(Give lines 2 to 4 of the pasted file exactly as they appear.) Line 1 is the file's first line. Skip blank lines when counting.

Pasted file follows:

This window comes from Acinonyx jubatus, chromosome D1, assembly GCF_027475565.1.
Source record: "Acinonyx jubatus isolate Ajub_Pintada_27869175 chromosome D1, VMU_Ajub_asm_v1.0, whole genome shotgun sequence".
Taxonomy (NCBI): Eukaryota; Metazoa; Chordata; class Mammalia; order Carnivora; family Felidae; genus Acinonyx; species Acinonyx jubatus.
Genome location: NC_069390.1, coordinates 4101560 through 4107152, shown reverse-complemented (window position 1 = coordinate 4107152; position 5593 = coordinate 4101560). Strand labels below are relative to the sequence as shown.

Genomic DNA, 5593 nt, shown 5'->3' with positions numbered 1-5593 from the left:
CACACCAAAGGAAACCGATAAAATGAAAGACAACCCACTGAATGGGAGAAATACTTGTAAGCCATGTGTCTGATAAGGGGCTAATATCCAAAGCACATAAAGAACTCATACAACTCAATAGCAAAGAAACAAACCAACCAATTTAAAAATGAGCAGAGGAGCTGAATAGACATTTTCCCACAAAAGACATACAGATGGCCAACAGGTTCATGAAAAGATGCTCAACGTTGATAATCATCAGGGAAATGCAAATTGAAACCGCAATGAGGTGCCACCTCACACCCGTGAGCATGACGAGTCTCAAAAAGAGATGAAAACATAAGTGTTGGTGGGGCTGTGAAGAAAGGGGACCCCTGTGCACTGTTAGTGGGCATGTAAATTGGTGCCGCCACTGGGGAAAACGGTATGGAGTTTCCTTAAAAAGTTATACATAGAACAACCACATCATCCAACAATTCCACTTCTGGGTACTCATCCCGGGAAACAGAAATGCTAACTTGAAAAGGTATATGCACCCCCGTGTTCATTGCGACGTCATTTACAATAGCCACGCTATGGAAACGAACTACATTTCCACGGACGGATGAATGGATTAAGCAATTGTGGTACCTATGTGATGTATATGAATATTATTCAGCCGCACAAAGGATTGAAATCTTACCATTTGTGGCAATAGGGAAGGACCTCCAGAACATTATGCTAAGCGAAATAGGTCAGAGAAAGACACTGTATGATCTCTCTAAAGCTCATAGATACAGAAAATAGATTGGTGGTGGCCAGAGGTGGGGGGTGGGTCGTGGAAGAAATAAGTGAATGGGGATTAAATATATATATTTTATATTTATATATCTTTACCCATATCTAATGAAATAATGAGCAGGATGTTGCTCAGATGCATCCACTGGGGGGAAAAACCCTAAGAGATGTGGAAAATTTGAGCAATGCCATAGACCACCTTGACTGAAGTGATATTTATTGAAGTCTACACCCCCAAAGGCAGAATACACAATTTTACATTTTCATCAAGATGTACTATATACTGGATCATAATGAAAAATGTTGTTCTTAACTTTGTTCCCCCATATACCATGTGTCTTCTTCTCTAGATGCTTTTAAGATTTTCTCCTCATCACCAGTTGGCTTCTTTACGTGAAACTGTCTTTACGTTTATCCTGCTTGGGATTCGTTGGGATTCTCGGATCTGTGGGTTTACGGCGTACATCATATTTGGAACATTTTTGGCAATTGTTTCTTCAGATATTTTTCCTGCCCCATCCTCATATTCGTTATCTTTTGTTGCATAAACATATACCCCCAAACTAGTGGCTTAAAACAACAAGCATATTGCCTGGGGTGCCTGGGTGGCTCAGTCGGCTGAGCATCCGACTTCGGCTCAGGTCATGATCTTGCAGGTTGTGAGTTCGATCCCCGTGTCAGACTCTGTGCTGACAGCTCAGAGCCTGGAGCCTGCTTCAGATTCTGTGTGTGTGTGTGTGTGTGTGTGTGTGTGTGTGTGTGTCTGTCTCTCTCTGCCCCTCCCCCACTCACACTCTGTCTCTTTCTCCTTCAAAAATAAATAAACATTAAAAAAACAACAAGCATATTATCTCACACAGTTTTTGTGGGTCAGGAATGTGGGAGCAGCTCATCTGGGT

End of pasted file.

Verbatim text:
Source record: "Acinonyx jubatus isolate Ajub_Pintada_27869175 chromosome D1, VMU_Ajub_asm_v1.0, whole genome shotgun sequence".
Taxonomy (NCBI): Eukaryota; Metazoa; Chordata; class Mammalia; order Carnivora; family Felidae; genus Acinonyx; species Acinonyx jubatus.
Genome location: NC_069390.1, coordinates 4101560 through 4107152, shown reverse-complemented (window position 1 = coordinate 4107152; position 5593 = coordinate 4101560). Strand labels below are relative to the sequence as shown.